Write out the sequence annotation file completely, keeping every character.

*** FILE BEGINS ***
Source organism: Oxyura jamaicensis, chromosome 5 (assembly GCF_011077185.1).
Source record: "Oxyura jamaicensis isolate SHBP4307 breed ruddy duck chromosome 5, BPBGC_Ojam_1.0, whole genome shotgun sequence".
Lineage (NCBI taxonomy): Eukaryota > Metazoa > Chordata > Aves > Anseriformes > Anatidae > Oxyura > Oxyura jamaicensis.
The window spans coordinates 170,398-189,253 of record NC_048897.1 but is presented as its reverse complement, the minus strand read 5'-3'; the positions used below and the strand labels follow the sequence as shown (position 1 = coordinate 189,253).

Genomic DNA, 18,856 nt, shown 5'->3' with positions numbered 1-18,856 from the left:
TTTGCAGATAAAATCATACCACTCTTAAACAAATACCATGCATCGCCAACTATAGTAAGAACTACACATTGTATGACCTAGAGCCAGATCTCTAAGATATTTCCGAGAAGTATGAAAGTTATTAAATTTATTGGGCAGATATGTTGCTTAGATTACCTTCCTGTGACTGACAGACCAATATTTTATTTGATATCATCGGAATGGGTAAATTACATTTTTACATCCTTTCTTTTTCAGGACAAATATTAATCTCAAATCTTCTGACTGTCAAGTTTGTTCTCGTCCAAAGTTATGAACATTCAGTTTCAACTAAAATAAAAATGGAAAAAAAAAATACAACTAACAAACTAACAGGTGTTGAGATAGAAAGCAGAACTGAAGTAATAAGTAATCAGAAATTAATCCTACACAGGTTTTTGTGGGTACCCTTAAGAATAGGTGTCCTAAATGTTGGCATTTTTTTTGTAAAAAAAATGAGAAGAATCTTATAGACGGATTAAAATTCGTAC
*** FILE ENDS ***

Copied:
Source organism: Oxyura jamaicensis, chromosome 5 (assembly GCF_011077185.1).
Source record: "Oxyura jamaicensis isolate SHBP4307 breed ruddy duck chromosome 5, BPBGC_Ojam_1.0, whole genome shotgun sequence".
Lineage (NCBI taxonomy): Eukaryota > Metazoa > Chordata > Aves > Anseriformes > Anatidae > Oxyura > Oxyura jamaicensis.
The window spans coordinates 170,398-189,253 of record NC_048897.1 but is presented as its reverse complement, the minus strand read 5'-3'; the positions used below and the strand labels follow the sequence as shown (position 1 = coordinate 189,253).

Genomic DNA, 18,856 nt, shown 5'->3' with positions numbered 1-18,856 from the left:
TTTGCAGATAAAATCATACCACTCTTAAACAAATACCATGCATCGCCAACTATAGTAAGAACTACACATTGTATGACCTAGAGCCAGATCTCTAAGATATTTCCGAGAAGTATGAAAGTTATTAAATTTATTGGGCAGATATGTTGCTTAGATTACCTTCCTGTGACTGACAGACCAATATTTTATTTGATATCATCGGAATGGGTAAATTACATTTTTACATCCTTTCTTTTTCAGGACAAATATTAATCTCAAATCTTCTGACTGTCAAGTTTGTTCTCGTCCAAAGTTATGAACATTCAGTTTCAACTAAAATAAAAATGGAAAAAAAAAATACAACTAACAAACTAACAGGTGTTGAGATAGAAAGCAGAACTGAAGTAATAAGTAATCAGAAATTAATCCTACACAGGTTTTTGTGGGTACCCTTAAGAATAGGTGTCCTAAATGTTGGCATTTTTTTTGTAAAAAAAATGAGAAGAATCTTATAGACGGATTAAAATTCGTAC